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  Previous versions of BrianO's message #11193553 « Getting started with lighting for portrait and weddings »

  

BrianO
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Re: Getting started with lighting for portrait and weddings


moresnowdays wrote: ...What I would like to do is get a basic, economical, setup to learn more about portrait/studio lighting. Hopefully a kit that would be portable enough to use in different locations and have some practical use for weddings. Trouble is when it comes to lighting equipment I don't really know where to start.

I suggest starting with Speedlites. Many will tell you that "portraits" and "studio" require monolights or even pack-and-head strobes, but I think since you mentioned wedding work as a primary function, the portablility of Speedlites trumps the versatility of strobes. (I know there are battery packs for some strobes, but I still think Speedlites are a better place to start.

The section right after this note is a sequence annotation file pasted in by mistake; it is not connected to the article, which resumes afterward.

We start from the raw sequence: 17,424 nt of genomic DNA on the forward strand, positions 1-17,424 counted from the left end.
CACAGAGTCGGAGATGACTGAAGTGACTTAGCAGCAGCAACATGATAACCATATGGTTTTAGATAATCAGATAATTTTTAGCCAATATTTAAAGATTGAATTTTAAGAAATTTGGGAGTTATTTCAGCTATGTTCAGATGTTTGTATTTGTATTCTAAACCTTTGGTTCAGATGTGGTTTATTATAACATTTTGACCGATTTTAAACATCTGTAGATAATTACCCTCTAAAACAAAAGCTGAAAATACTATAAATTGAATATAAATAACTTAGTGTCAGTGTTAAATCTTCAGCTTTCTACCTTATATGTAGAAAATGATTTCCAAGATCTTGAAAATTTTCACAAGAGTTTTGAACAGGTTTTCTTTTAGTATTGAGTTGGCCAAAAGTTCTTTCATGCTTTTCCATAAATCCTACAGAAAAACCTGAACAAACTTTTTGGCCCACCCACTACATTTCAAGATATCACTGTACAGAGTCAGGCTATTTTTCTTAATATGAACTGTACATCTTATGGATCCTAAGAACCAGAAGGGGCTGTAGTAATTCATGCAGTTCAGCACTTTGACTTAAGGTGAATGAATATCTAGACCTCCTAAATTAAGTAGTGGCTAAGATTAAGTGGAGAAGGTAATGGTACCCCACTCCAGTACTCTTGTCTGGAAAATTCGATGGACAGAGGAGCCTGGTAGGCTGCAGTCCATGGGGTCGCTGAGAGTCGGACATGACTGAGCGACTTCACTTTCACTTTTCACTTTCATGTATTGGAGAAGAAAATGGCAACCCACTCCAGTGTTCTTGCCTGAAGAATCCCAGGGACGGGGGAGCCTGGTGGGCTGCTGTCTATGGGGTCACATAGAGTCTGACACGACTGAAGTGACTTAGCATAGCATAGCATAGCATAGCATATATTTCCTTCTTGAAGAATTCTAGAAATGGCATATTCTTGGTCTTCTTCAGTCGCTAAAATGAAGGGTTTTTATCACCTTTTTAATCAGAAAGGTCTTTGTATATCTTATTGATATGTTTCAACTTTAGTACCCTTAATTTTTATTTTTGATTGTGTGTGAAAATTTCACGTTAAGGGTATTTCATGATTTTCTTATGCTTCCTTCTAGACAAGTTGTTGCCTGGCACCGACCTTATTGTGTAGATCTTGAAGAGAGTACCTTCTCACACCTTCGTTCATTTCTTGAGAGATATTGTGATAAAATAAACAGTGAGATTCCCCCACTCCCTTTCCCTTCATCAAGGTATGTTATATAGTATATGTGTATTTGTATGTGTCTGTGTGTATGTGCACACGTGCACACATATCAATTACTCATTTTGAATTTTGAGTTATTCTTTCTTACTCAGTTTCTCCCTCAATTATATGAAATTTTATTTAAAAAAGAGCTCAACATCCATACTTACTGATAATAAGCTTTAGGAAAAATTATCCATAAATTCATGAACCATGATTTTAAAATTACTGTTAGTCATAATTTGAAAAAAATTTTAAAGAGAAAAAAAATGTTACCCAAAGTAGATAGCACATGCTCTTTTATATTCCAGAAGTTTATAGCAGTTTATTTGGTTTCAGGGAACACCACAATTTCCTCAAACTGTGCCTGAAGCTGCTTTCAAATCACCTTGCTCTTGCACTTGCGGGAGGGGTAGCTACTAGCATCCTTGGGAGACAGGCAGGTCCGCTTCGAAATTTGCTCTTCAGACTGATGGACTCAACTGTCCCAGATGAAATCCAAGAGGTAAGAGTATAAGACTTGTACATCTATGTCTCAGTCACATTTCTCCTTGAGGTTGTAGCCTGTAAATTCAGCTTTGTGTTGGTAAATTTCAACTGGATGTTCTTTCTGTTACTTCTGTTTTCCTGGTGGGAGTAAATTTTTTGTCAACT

Before buying any gear, I'd suggest getting some books that go over photographic lighting both in general and specifically for portraits and weddings.

In my order of recommendation:

http://www.amazon.com/Camera-Techniques-Digital-Portrait-Photography/dp/1584282584
(How to make flash photography not look like a typical flash snapshot.)

and

http://www.amazon.com/Speedliters-Handbook-Learning-Craft-Speedlites/dp/032171105X
(All about gear and techniques.)

Once you've lived with the above two for a while:

http://www.amazon.com/Off-Camera-Flash-Techniques-Digital-Photographers/dp/1608952789
(The sequel to the first book, with more on getting professional-looking results; this time with multiple flash.)

BTW, in case you're not aware, many of the same kinds of light modifiers that are used with strobes are available for Speedlites. Here's a shot of some of my gear, which includes a 28-inch Apollo soft box (soft light for portraits), 11-inch RPS BeautiDish with grid (accent light), 45-inch Photoflex umbrella (group light for wedding formals), and -- in the second photo -- 20-inch RPS BeautiDish (crisp key light for portraits).

HTH.



Dec 15, 2012 at 04:10 PM



  Previous versions of BrianO's message #11193553 « Getting started with lighting for portrait and weddings »